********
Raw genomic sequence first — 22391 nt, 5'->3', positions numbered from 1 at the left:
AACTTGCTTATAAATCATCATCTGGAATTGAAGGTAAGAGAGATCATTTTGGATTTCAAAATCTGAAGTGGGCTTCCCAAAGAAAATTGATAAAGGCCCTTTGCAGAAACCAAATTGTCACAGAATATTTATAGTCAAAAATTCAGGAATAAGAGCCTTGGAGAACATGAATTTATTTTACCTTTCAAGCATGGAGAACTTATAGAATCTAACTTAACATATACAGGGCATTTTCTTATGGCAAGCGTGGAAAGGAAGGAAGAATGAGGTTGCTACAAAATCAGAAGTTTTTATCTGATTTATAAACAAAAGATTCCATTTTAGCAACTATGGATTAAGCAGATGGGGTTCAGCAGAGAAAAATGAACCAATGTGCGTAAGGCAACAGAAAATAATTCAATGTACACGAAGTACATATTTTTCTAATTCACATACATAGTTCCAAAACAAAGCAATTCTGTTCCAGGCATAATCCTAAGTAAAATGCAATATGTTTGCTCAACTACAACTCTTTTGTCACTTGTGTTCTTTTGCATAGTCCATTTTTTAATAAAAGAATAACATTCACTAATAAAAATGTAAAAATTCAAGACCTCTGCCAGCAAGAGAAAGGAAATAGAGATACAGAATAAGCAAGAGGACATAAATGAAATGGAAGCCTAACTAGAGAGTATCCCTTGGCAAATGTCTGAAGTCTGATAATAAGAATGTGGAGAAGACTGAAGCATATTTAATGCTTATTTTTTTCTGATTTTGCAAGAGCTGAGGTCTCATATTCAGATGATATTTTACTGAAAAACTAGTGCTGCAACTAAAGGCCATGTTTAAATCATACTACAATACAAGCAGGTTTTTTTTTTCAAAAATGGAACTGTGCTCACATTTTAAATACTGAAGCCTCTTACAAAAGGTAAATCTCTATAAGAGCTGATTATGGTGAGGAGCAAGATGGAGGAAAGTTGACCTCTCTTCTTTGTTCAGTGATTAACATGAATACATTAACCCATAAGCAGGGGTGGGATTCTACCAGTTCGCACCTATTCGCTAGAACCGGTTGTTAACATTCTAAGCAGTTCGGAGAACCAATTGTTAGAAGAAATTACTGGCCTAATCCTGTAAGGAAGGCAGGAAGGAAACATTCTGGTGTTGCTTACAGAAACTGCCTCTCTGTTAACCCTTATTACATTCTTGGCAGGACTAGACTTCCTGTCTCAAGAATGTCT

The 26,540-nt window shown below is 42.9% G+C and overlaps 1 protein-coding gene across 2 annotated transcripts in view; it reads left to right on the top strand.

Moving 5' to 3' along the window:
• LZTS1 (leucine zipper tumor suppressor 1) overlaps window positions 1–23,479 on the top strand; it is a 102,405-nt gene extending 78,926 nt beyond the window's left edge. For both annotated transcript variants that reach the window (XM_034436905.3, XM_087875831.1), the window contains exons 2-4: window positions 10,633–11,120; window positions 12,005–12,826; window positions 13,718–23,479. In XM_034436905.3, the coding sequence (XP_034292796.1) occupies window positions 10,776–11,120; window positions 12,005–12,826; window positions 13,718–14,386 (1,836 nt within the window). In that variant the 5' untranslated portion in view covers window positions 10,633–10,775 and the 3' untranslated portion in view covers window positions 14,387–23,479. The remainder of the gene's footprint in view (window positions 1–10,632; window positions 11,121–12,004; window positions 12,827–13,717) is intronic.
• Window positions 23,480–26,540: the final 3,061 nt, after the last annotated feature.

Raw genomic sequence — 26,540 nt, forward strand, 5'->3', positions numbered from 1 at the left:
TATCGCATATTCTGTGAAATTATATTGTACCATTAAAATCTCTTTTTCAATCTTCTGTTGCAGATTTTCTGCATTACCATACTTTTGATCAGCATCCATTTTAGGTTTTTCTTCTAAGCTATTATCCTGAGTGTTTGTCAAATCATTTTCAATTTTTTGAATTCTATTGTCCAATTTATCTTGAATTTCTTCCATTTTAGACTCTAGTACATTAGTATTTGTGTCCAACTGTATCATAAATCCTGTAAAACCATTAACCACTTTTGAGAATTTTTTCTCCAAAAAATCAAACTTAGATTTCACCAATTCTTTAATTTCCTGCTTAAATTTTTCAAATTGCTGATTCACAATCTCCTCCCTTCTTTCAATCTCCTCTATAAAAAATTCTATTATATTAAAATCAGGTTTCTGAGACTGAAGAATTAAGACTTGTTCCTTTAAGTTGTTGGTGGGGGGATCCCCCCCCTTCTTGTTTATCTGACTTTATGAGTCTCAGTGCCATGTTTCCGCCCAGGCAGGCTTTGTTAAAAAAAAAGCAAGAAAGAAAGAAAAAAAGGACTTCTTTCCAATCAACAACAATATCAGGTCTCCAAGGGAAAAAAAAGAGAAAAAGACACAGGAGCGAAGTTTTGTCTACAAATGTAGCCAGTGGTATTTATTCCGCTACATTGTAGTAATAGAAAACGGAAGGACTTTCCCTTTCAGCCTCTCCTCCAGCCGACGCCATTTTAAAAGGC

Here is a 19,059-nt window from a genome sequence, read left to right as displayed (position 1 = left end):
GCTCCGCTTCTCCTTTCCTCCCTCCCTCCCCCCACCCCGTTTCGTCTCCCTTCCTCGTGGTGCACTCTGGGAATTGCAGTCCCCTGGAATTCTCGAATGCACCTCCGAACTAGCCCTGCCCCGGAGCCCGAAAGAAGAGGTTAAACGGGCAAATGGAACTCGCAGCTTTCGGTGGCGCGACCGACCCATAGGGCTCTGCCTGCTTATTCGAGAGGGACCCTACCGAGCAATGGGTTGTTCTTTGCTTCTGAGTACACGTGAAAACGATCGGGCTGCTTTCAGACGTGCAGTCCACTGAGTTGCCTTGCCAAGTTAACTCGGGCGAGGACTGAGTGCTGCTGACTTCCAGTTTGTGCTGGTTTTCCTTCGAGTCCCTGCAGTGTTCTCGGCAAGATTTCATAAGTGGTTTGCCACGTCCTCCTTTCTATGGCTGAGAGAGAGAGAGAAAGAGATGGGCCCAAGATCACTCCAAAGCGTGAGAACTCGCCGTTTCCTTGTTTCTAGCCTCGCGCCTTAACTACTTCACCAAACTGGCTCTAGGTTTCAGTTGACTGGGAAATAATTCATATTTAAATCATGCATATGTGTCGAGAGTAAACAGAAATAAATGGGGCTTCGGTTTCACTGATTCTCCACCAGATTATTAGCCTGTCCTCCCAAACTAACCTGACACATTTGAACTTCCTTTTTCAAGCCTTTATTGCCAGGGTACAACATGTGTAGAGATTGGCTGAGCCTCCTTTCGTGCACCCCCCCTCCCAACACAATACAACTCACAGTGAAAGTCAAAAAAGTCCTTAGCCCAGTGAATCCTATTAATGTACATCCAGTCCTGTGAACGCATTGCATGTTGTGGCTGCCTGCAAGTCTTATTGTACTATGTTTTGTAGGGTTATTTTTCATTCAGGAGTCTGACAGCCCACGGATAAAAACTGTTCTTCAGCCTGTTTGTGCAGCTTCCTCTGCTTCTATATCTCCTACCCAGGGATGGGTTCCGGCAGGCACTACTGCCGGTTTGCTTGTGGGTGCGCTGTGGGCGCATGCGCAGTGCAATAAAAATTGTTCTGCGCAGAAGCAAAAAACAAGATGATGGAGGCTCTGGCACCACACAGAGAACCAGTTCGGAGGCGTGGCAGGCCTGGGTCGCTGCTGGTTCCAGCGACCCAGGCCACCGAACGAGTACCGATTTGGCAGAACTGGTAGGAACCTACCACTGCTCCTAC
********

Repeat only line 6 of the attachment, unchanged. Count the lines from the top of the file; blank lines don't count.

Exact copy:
• Window positions 23,480–26,540: the final 3,061 nt, after the last annotated feature.